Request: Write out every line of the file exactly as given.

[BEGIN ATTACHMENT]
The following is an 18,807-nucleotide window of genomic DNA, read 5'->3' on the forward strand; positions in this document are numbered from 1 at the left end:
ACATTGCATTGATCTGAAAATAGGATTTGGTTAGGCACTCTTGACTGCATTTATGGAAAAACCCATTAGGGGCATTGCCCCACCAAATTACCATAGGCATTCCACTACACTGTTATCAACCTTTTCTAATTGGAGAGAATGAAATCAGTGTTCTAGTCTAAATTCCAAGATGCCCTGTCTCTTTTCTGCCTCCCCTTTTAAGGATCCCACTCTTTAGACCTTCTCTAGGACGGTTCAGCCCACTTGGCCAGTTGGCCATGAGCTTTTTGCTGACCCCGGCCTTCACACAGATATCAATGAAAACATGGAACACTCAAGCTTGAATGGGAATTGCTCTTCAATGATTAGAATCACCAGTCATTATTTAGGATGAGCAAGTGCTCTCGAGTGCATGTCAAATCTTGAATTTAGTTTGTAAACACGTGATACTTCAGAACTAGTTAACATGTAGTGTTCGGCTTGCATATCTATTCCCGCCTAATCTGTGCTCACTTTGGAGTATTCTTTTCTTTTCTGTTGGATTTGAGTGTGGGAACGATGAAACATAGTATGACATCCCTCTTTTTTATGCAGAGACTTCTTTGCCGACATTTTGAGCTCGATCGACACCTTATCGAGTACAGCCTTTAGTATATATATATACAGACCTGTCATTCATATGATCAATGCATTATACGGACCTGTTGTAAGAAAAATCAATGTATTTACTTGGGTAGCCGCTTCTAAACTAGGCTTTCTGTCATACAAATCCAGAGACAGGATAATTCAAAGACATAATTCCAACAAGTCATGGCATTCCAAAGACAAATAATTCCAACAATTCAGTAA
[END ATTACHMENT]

The following is an 18,807-nucleotide window of genomic DNA, read 5'->3' on the forward strand; positions in this document are numbered from 1 at the left end:
ACATTGCATTGATCTGAAAATAGGATTTGGTTAGGCACTCTTGACTGCATTTATGGAAAAACCCATTAGGGGCATTGCCCCACCAAATTACCATAGGCATTCCACTACACTGTTATCAACCTTTTCTAATTGGAGAGAATGAAATCAGTGTTCTAGTCTAAATTCCAAGATGCCCTGTCTCTTTTCTGCCTCCCCTTTTAAGGATCCCACTCTTTAGACCTTCTCTAGGACGGTTCAGCCCACTTGGCCAGTTGGCCATGAGCTTTTTGCTGACCCCGGCCTTCACACAGATATCAATGAAAACATGGAACACTCAAGCTTGAATGGGAATTGCTCTTCAATGATTAGAATCACCAGTCATTATTTAGGATGAGCAAGTGCTCTCGAGTGCATGTCAAATCTTGAATTTAGTTTGTAAACACGTGATACTTCAGAACTAGTTAACATGTAGTGTTCGGCTTGCATATCTATTCCCGCCTAATCTGTGCTCACTTTGGAGTATTCTTTTCTTTTCTGTTGGATTTGAGTGTGGGAACGATGAAACATAGTATGACATCCCTCTTTTTTATGCAGAGACTTCTTTGCCGACATTTTGAGCTCGATCGACACCTTATCGAGTACAGCCTTTAGTATATATATATACAGACCTGTCATTCATATGATCAATGCATTATACGGACCTGTTGTAAGAAAAATCAATGTATTTACTTGGGTAGCCGCTTCTAAACTAGGCTTTCTGTCATACAAATCCAGAGACAGGATAATTCAAAGACATAATTCCAACAAGTCATGGCATTCCAAAGACAAATAATTCCAACAATTCAGTAA